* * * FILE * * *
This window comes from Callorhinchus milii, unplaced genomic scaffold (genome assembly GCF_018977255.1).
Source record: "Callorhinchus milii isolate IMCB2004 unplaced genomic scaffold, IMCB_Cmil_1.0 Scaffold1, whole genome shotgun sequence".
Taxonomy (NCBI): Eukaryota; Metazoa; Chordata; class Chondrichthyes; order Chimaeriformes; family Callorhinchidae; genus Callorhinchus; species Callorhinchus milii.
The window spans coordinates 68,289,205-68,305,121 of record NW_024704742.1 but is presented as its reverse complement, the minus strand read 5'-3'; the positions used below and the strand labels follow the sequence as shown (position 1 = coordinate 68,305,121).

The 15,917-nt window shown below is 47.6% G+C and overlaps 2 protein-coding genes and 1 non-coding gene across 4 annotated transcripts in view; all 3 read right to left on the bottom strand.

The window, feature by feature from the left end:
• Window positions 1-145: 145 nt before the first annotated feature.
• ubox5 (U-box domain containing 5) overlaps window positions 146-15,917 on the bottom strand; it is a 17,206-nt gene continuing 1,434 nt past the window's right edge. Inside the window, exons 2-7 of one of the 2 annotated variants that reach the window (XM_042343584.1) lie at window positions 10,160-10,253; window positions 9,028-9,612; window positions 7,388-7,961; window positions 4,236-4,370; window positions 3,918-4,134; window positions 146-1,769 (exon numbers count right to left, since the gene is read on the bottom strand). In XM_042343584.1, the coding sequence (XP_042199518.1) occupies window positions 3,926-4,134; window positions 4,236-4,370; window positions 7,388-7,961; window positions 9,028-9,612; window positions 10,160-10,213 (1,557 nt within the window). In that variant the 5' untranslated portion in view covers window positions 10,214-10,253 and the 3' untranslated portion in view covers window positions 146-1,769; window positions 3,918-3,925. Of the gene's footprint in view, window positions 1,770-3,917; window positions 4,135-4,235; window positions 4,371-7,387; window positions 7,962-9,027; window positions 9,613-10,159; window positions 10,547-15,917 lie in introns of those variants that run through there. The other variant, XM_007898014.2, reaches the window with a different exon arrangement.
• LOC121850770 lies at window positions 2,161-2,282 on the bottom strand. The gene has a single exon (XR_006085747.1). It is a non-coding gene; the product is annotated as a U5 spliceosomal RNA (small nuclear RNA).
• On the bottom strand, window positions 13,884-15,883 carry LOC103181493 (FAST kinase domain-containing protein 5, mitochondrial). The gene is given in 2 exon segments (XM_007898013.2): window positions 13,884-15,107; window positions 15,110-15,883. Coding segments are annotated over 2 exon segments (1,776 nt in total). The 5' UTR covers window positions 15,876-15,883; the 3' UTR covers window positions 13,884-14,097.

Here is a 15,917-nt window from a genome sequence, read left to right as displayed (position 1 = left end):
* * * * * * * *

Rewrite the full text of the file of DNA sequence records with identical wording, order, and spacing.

This window comes from Callorhinchus milii, unplaced genomic scaffold (genome assembly GCF_018977255.1).
Source record: "Callorhinchus milii isolate IMCB2004 unplaced genomic scaffold, IMCB_Cmil_1.0 Scaffold1, whole genome shotgun sequence".
Taxonomy (NCBI): Eukaryota; Metazoa; Chordata; class Chondrichthyes; order Chimaeriformes; family Callorhinchidae; genus Callorhinchus; species Callorhinchus milii.
The window spans coordinates 68,289,205-68,305,121 of record NW_024704742.1 but is presented as its reverse complement, the minus strand read 5'-3'; the positions used below and the strand labels follow the sequence as shown (position 1 = coordinate 68,305,121).

The 15,917-nt window shown below is 47.6% G+C and overlaps 2 protein-coding genes and 1 non-coding gene across 4 annotated transcripts in view; all 3 read right to left on the bottom strand.

The window, feature by feature from the left end:
• Window positions 1-145: 145 nt before the first annotated feature.
• ubox5 (U-box domain containing 5) overlaps window positions 146-15,917 on the bottom strand; it is a 17,206-nt gene continuing 1,434 nt past the window's right edge. Inside the window, exons 2-7 of one of the 2 annotated variants that reach the window (XM_042343584.1) lie at window positions 10,160-10,253; window positions 9,028-9,612; window positions 7,388-7,961; window positions 4,236-4,370; window positions 3,918-4,134; window positions 146-1,769 (exon numbers count right to left, since the gene is read on the bottom strand). In XM_042343584.1, the coding sequence (XP_042199518.1) occupies window positions 3,926-4,134; window positions 4,236-4,370; window positions 7,388-7,961; window positions 9,028-9,612; window positions 10,160-10,213 (1,557 nt within the window). In that variant the 5' untranslated portion in view covers window positions 10,214-10,253 and the 3' untranslated portion in view covers window positions 146-1,769; window positions 3,918-3,925. Of the gene's footprint in view, window positions 1,770-3,917; window positions 4,135-4,235; window positions 4,371-7,387; window positions 7,962-9,027; window positions 9,613-10,159; window positions 10,547-15,917 lie in introns of those variants that run through there. The other variant, XM_007898014.2, reaches the window with a different exon arrangement.
• LOC121850770 lies at window positions 2,161-2,282 on the bottom strand. The gene has a single exon (XR_006085747.1). It is a non-coding gene; the product is annotated as a U5 spliceosomal RNA (small nuclear RNA).
• On the bottom strand, window positions 13,884-15,883 carry LOC103181493 (FAST kinase domain-containing protein 5, mitochondrial). The gene is given in 2 exon segments (XM_007898013.2): window positions 13,884-15,107; window positions 15,110-15,883. Coding segments are annotated over 2 exon segments (1,776 nt in total). The 5' UTR covers window positions 15,876-15,883; the 3' UTR covers window positions 13,884-14,097.

Here is a 15,917-nt window from a genome sequence, read left to right as displayed (position 1 = left end):